Of all the people who died in 2012 (approximately 56 million in total), more than half died from just 10 causes.

Even more remarkable, just two leading causes of death — stroke and ischemic heart disease — were together responsible for a full quarter of those deaths.

Here’s a look at the data, from the World Health Organization:

causes-of-death2 (1)
World Health Organization

A stroke occurs when a blood clot blocks a blood vessel, cutting off blood flow to the brain. The resulting death of brain cells can cause severe disability and death.

Ischemic heart disease, also called coronary artery disease, involves the hardening and narrowing of the arteries. Oxygen can’t reach the heart as effectively, which can weaken the muscle over time and end in heart failure. Ischemic heart disease also frequently leads to a heart attack, which is when a blood clot blocks the flow of blood to the heart.

The biggest risk factors for cardiovascular diseases are smoking, inactivity, and an unhealthy diet.

A global problem

Around the world, noncommunicable diseases — the biggest of which are cardiovascular diseases, cancers, diabetes, and chronic lung diseases — caused 68% of all deaths in 2012. Such diseases are often seen as the scourge of rich countries, but that’s not entirely true.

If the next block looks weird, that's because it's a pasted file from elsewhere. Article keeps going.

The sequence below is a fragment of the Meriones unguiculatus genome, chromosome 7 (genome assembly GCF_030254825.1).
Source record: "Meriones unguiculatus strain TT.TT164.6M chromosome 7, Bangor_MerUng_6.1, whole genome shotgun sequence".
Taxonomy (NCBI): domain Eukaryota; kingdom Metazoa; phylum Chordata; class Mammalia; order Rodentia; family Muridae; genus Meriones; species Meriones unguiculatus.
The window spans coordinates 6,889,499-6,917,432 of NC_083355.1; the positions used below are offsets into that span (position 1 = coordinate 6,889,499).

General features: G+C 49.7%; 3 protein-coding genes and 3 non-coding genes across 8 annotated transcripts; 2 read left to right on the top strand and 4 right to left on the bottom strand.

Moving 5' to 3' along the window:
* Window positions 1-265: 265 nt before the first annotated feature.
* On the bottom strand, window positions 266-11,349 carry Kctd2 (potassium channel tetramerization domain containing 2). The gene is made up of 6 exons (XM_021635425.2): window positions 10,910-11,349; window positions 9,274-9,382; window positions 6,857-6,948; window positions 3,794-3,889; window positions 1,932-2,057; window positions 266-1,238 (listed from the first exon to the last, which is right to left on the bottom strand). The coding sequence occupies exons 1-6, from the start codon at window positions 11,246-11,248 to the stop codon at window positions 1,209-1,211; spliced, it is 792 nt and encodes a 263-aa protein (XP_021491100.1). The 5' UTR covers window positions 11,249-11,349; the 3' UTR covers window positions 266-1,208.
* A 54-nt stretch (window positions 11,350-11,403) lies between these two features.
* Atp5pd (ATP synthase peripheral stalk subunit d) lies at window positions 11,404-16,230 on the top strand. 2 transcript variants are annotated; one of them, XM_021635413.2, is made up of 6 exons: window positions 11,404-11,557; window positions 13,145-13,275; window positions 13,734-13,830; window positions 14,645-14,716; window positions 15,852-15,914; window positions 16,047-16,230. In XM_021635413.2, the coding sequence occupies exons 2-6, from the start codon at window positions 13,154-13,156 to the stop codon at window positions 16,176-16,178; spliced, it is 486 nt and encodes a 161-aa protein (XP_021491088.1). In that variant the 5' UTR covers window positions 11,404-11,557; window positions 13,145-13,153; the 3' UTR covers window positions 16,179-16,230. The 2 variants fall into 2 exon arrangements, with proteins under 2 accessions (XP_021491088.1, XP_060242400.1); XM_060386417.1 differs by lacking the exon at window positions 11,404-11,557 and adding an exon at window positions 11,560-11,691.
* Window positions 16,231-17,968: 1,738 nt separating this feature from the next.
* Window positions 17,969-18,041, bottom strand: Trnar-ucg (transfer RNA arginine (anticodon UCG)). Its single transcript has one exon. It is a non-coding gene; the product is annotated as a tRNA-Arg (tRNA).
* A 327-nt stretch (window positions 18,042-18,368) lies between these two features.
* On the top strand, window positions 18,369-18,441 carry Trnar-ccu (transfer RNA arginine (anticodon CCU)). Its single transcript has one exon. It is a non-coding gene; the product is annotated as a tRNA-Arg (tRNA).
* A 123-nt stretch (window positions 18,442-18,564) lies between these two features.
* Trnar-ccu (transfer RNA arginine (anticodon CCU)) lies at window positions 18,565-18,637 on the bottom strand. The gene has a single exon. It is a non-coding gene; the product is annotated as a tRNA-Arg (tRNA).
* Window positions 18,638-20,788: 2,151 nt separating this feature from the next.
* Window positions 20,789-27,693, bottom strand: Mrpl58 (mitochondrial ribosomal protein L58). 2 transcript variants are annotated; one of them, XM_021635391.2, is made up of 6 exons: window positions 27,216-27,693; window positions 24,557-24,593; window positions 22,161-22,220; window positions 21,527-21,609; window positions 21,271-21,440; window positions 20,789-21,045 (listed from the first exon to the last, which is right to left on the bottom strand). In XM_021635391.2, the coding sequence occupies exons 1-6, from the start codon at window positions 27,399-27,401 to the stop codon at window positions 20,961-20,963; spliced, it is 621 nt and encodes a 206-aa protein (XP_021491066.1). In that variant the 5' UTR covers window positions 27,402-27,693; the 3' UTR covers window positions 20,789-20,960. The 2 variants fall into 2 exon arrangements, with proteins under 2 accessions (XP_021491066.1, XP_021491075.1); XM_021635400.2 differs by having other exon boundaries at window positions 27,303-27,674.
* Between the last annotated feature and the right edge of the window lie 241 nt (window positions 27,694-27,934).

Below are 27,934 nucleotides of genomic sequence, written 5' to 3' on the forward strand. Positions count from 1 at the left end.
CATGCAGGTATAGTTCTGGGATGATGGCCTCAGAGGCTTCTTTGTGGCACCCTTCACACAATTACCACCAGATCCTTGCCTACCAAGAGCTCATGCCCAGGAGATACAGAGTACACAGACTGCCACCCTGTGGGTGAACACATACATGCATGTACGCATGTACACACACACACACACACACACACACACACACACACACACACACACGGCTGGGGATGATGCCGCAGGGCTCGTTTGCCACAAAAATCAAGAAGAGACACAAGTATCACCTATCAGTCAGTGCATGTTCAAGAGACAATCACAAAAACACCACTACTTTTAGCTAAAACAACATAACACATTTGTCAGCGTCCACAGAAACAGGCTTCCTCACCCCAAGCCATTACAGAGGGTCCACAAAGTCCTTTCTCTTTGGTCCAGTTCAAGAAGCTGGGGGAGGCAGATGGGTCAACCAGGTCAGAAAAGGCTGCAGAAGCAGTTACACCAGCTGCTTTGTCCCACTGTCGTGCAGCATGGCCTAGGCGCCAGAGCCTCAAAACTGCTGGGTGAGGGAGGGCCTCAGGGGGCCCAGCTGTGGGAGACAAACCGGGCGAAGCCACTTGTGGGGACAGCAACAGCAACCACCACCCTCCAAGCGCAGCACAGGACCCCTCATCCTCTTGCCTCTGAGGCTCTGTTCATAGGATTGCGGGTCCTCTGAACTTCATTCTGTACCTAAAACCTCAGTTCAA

Noncommunicable diseases caused 87% of deaths in high-income countries (like the US) in 2012 and just 37% of deaths in low-income countries (like Afghanistan). They are also leading causes of death in lower-middle-income countries like Vietnam (57% of all deaths) and upper-middle-income countries like Brazil (81% of all deaths).

Rates of death from cardiovascular diseases in particular are increasing rapidly in developing countries.

Complicating the picture even further, the people at the highest risk of dying from cardiovascular diseases in rich countries are low-income residents.

Curbing the number of people who die from ischemic heart disease and stroke around the world would save millions of lives. And the key tool in this fight will be focusing on prevention, not potential cures. There’s no real secret to saving these lives, which makes the task at hand both easier and harder than other public health challenges around the world.

“Unless current trends are halted or reversed, over a billion people will die from cardiovascular disease in the first half of the 21st century,” Anthony Rodgers, a researcher at the University of Auckland, New Zealand, said in a World Health Organization report. “This would be an enormous tragedy, given that research in the last half of the 20th century showed that cardiovascular disease was largely preventable.

This article is published in collaboration with Business Insider. Publication does not imply endorsement of views by the World Economic Forum.

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Author: Lauren F. Friedman writes and edits science stories at Business Insider and oversees the site’s health coverage. 

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